With a budgetary deficit of $16.2 billion and a financial source of $10.0 billion from non-budgetary transactions, there was a financial requirement of $6.2 billion for the April 2017 to March 2018 period, compared to a financial requirement of $25.7 billion for the same period the previous year. 

Net financing activities up $6.9 billion

The Government financed its financial requirement of $6.2 billion and increased cash balances by $0.8 billion by increasing unmatured debt by $6.9 billion. The increase in unmatured debt was achieved primarily through the issuance of marketable bonds.

The level of cash balances varies from month to month based on a number of factors including periodic large debt maturities, which can be quite volatile on a monthly basis. Cash balances at the end of March 2018 stood at $37.7 billion, up $0.8 billion from their level at the end of March 2017.

 
Table 1
Summary statement of transactions
$ millions
  March April to March
 

  2017 2018 2016–17 2017–18
Budgetary transactions        
  Revenues 25,113 26,749 290,229 305,915
  Expenses
    Program expenses -33,158 -34,922 -287,730 -297,801
    Public debt charges -2,343 -2,456 -24,345 -24,302
 

  Budgetary balance (deficit/surplus) -10,388 -10,629 -21,846 -16,188
Non-budgetary transactions 5,836 16,533 -3,867 10,016
 

Financial source/requirement -4,552 5,904 -25,713 -6,172
Net change in financing activities -2,503 -12,513 24,769 6,947
 

Net change in cash balances -7,055 -6,609 -944 775
Cash balance at end of period 36,901 37,677
Note: Positive numbers indicate a net source of funds. Negative numbers indicate a net requirement for funds.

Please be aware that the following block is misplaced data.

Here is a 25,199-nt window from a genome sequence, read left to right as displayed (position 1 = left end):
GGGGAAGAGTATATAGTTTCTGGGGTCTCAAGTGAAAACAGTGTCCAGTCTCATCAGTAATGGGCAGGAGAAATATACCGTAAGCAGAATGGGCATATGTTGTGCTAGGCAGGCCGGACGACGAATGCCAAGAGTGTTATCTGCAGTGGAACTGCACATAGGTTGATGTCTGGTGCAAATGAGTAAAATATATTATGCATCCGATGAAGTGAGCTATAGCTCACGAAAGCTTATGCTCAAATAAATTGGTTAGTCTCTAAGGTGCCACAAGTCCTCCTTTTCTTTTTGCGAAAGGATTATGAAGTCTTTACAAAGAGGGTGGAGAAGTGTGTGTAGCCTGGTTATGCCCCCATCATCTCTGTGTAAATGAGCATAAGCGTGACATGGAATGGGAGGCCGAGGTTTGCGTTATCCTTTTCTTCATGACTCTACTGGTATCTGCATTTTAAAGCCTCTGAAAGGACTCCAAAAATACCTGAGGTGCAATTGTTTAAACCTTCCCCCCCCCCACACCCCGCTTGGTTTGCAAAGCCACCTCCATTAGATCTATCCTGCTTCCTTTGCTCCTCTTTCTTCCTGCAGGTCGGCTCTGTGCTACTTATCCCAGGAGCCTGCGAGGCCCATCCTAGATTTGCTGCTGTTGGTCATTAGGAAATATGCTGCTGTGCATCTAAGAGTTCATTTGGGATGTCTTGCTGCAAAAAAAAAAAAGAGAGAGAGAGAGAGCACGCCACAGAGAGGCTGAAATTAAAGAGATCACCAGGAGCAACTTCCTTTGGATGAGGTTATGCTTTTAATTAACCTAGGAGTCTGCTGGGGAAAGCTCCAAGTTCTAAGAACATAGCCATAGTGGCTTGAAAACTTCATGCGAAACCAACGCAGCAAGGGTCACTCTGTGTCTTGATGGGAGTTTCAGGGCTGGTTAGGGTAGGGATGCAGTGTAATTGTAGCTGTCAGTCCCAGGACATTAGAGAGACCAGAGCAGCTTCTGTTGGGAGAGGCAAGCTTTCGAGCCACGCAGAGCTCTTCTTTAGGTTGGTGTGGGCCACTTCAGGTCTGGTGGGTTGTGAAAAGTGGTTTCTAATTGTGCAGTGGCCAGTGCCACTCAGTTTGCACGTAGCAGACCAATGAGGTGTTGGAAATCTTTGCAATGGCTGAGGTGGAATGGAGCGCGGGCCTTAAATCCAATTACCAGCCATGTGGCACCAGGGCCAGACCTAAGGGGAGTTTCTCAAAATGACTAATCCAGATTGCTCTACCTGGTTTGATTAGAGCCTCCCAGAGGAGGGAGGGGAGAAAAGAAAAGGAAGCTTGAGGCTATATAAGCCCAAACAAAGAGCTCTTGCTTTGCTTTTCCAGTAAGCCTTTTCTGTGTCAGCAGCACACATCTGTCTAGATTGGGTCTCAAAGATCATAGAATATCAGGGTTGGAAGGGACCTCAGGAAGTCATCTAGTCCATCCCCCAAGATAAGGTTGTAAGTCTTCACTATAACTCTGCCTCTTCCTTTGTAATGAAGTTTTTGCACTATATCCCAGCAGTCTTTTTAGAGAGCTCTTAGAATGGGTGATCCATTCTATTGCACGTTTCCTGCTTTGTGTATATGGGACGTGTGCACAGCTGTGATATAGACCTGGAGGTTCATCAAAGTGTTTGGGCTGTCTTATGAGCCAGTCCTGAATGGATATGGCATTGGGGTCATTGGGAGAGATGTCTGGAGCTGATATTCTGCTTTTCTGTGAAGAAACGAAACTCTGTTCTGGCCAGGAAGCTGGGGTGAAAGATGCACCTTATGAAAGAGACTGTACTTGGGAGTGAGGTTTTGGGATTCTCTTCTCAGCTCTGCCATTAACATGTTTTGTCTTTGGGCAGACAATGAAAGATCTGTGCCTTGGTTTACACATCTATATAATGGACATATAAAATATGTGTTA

Table 2
Revenues
  March   April to March  
 
 
 
  2017
($ millions)
2018
($ millions)
Change
(%)
2016–17
($ millions)
2017–18
($ millions)
Change
(%)
Tax revenues            
  Income taxes            
    Personal income tax 11,696 12,136 3.8 138,293 146,440 5.9
    Corporate income tax 4,389 4,787 9.1 43,953 48,199 9.7
    Non-resident income tax 201 574 185.6 6,905 8,068 16.8
 

    Total income tax 16,286 17,497 7.4 189,151 202,707 7.2
  Excise taxes and duties
    Goods and Services Tax 2,211 2,607 17.9 34,280 36,988 7.9
    Energy taxes 461 454 -1.5 5,597 5,749 2.7
    Customs import duties 449 413 -8.0 5,441 5,416 -0.5
    Other excise taxes and duties 519 414 -20.2 5,799 5,880 1.4
 

    Total excise taxes and duties 3,640 3,888 6.8 51,117 54,033 5.7
 

  Total tax revenues 19,926 21,385 7.3 240,268 256,740 6.9
Employment Insurance premiums 2,306 2,519 9.2 22,420 21,091 -5.9
Other revenues 2,881 2,845 -1.2 27,541 28,084 2.0
 

Total revenues 25,113 26,749 6.5 290,229 305,915 5.4
Note: Totals may not add due to rounding.
 
Table 3
Expenses
  March   April to March  
 
 
 
  2017
($ millions)
2018
($ millions)
Change
(%)
2016–17
($ millions)
2017–18
($ millions)
Change
(%)
Major transfers to persons            
  Elderly benefits 4,124 4,400 6.7 48,177 50,838 5.5
  Employment Insurance benefits 1,826 1,617 -11.4 20,877 19,806 -5.1
  Children's benefits 2,010 1,982 -1.4 22,085 23,448 6.2
 

  Total 7,960 7,999 0.5 91,139 94,092 3.2
Major transfers to other levels
  of government
  Support for health and other
    social programs
    Canada Health Transfer 2,996 3,070 2.5 36,058 37,124 3.0
    Canada Social Transfer 1,112 1,146 3.1 13,348 13,748 3.0
    Home care and mental health n/a 0 n/a n/a 300 n/a
 

    Total 4,108 4,216 2.6 49,406 51,172 3.6
  Fiscal arrangements and other transfers 1,775 1,808 1.9 21,596 22,014 1.9
  Canada's cities and communities 38 0 n/a 2,102 2,072 -1.4
  Quebec Abatement -222 -389 75.2 -4,451 -4,739 6.5
 

  Total 5,699 5,635 -1.1 68,653 70,519 2.7
Direct program expenses
  Transfer payments
    Agriculture and Agri-Food Canada 365 494 35.3 1,567 1,258 -19.7
    Employment and Social Development Canada 1,627 1,830 12.5 8,101 8,896 9.8
    Global Affairs Canada 1,041 1,058 1.6 4,146 4,403 6.2
    Health Canada 401 -158 -139.4 3,225 2,936 -9.0
    Indigenous and Northern Affairs Canada 1,411 2,956 109.5 8,960 11,160 24.6
    Innovation, Science and Economic Development Canada 1,108 857 -22.7 4,204 4,313 2.6
    Other 1,051 2,939 179.6 10,940 11,552 5.6
 

    Total 7,004 9,976 42.4 41,143 44,518 8.2
  Other direct program expenses
    Consolidated Crown corporations 1,025 516 -49.7 9,438 8,845 -6.3
    National Defence 3,744 3,609 -3.6 25,535 27,426 7.4